But it is multiplayer where most will spend their time. And it is glorious. Fighting across the sand dunes of the Sinai Desert or through the dense woodlands of Argonne, Battlefield 1 is violent, rewarding and frustrating to breaking point. I mean that in the nicest way possible, but of course being large scale warfare, a lot of bullets come flying towards you, pretty much from start to finish. There is never a dull moment when trying to take control of the warzone.

It’s broken up into several game modes which first-person shooter and even Battlefiled veterans will instantly recognise. Conquest is where most players spend the majority of their time. These battles are the intense ones. Pitting a maximum of 64 players against each other, each map contains capture points that your team must hold. Using the World War 1 inspired phonetic alphabet, for example A is referred to as Objective Apples rather than Alpha like we’re used to, the game hasn’t changed much since Battlefield first hit our screens in 2002 with 1942. There is also Rush which is an attack and defend scenario as well as a team deathmatch for close quarters warfare.

Two new game modes have arrived, which is an absolute warm welcome in my eyes. The most intricate of them is Operations. This game sees two teams fight over multiple matches across the globe. The first game is really the decider. If you’re on the attacking team and win the round, you push the enemy back across Europe to the next map. If the enemy wins, you’re pushed back. It’s a balancing act, which is really quite intense and brings the worst out of you. Countless times I’ve found myself yelling down my microphone orders to my squad to flank some holed up enemies in a trench. It’s insanely immersive.

The last thing I want to mention is War Pigeons, which is similar to team deathmatch in size, with a twist. A random pigeon is located on the map. You have to capture that pigeon, find somewhere to hide while you write your letter and let off the pigeon outside to deliver that message back to HQ. It’s not very popular, with sometimes waiting for up to 30 minutes to actually find a game using the quick match option.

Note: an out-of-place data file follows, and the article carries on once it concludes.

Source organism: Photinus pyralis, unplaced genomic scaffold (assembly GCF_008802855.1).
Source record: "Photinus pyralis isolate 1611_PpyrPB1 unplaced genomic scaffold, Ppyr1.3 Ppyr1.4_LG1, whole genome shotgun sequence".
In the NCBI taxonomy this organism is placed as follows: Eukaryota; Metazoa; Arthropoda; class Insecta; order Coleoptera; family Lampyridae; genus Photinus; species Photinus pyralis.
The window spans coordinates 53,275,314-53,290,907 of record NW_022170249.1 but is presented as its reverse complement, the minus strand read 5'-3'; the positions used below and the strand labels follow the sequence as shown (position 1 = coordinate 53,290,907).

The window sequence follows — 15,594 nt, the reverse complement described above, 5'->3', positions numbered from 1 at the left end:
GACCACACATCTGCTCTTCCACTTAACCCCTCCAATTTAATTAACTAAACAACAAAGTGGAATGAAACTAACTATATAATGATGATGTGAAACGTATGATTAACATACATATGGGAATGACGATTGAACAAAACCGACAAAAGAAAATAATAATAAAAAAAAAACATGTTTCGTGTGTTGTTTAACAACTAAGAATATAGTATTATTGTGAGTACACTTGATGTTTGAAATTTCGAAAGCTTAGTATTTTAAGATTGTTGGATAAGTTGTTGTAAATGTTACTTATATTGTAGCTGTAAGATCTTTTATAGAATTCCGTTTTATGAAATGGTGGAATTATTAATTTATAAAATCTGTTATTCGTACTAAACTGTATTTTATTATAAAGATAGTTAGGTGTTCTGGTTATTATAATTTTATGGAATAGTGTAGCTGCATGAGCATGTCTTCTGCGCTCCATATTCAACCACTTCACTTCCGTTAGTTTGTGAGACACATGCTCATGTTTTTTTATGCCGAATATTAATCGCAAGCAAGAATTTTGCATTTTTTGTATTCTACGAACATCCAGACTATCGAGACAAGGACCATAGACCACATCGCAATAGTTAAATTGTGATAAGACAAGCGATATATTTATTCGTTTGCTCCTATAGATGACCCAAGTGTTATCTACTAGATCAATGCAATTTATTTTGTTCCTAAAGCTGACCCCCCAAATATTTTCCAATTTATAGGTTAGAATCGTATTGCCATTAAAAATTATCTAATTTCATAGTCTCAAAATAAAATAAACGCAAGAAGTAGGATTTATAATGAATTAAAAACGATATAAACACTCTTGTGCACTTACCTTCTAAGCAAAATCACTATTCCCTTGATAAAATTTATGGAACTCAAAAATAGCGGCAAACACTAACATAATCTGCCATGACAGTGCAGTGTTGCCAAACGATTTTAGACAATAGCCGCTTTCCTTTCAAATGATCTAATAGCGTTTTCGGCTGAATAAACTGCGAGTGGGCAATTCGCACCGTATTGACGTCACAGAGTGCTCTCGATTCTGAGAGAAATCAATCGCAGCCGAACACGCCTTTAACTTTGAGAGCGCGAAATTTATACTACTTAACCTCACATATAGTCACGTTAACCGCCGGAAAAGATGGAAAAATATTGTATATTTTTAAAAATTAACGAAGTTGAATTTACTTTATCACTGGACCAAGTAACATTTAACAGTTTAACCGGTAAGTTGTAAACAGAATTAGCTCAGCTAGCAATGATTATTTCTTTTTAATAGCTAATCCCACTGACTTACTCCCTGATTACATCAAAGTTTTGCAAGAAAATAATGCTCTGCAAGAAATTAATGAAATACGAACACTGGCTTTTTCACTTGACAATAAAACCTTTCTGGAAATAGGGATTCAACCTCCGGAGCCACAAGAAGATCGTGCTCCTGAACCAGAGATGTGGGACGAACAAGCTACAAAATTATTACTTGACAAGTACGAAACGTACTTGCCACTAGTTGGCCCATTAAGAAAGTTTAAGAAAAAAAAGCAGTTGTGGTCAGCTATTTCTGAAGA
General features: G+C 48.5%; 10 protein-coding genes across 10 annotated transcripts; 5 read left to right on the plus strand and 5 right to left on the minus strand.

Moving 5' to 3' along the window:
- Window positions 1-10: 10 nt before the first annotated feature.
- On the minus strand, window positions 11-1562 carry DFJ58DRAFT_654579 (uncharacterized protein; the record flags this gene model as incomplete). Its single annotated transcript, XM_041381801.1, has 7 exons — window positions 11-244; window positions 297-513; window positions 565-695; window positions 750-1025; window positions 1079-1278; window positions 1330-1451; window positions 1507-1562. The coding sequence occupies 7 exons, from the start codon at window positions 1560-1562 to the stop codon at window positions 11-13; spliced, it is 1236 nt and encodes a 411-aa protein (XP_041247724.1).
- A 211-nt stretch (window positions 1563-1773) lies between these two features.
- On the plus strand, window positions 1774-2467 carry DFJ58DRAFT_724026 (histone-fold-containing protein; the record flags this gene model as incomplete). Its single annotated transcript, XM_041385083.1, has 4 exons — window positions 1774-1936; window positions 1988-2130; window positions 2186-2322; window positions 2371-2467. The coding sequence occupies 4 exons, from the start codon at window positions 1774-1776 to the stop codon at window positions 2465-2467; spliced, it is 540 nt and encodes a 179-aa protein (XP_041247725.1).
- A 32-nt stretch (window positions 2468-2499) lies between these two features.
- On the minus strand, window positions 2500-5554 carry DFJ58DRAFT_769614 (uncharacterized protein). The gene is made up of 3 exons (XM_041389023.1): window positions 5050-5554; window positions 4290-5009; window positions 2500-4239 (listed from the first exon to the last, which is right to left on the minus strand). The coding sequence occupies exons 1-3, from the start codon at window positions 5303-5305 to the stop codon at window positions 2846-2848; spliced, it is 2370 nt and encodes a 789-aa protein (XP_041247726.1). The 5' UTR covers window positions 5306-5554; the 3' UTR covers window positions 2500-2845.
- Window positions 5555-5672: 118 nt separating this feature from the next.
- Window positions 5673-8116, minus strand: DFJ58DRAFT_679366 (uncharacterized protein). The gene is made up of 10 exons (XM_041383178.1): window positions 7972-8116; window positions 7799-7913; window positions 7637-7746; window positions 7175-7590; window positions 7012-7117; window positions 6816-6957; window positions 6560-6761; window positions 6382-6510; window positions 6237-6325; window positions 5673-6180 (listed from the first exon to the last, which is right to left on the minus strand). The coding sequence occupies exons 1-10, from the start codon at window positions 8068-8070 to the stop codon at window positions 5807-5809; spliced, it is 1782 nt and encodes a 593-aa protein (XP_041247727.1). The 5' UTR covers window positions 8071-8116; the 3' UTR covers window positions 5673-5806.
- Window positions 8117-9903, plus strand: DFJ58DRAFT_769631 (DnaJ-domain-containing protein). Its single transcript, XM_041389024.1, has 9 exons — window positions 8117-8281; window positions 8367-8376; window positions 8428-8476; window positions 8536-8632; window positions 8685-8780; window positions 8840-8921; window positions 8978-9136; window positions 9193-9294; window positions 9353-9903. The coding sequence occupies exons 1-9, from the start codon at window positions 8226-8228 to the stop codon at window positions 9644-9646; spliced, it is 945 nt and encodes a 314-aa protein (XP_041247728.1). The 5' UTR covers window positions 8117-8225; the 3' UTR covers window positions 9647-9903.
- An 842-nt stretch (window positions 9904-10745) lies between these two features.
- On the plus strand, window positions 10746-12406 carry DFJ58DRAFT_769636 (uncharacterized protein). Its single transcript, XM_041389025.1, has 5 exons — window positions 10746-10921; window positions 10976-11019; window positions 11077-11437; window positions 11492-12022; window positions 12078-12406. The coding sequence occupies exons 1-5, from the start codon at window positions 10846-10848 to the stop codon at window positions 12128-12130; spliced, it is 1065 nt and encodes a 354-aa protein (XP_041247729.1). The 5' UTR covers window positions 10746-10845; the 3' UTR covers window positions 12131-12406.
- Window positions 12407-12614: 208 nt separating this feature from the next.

Where I feel Battlefield 1 does fall down is within its customisation options. There are five classes to choose from, each with unique weapons and gadgets for each. But there are only a maximum of three guns to choose from. Yes you do earn war bonds when you level up to buy new weapon changes, but these are small. Things like an extra sized magazine or a different type of red dot sight are available, but they’re part of the same weapon you’ve been using for a while already. Whether or not there will be more guns in the DLC packs – knowing EA they’re holding back for these – I don’t know. What was surprising however is that there doesn’t seem to be any sign of micro transactions for people who want to really skip levelling. KUDOS TO YOU EA! MICROTRANSACTIONS SUCK!

There is a lot in this game, and it is thoroughly worthwhile. We had ours from the Origin servers and it has run without a glitch so far, so well done EA for fixing the ones that have been seen floating around the internet. For a new title as complex as this, being able to jump straight into a server to kick some military butt wins points in my book. A few more guns would have made it more interesting though. Now I’ve got to go, my squad is calling me. Battlefield 1 currently retails for £49.99 for the Standard Edition. For the Ultimate Edition, which includes a number of bonus skins and also access to the DLC when it arrives will set you back a whopping £104. So choose carefully.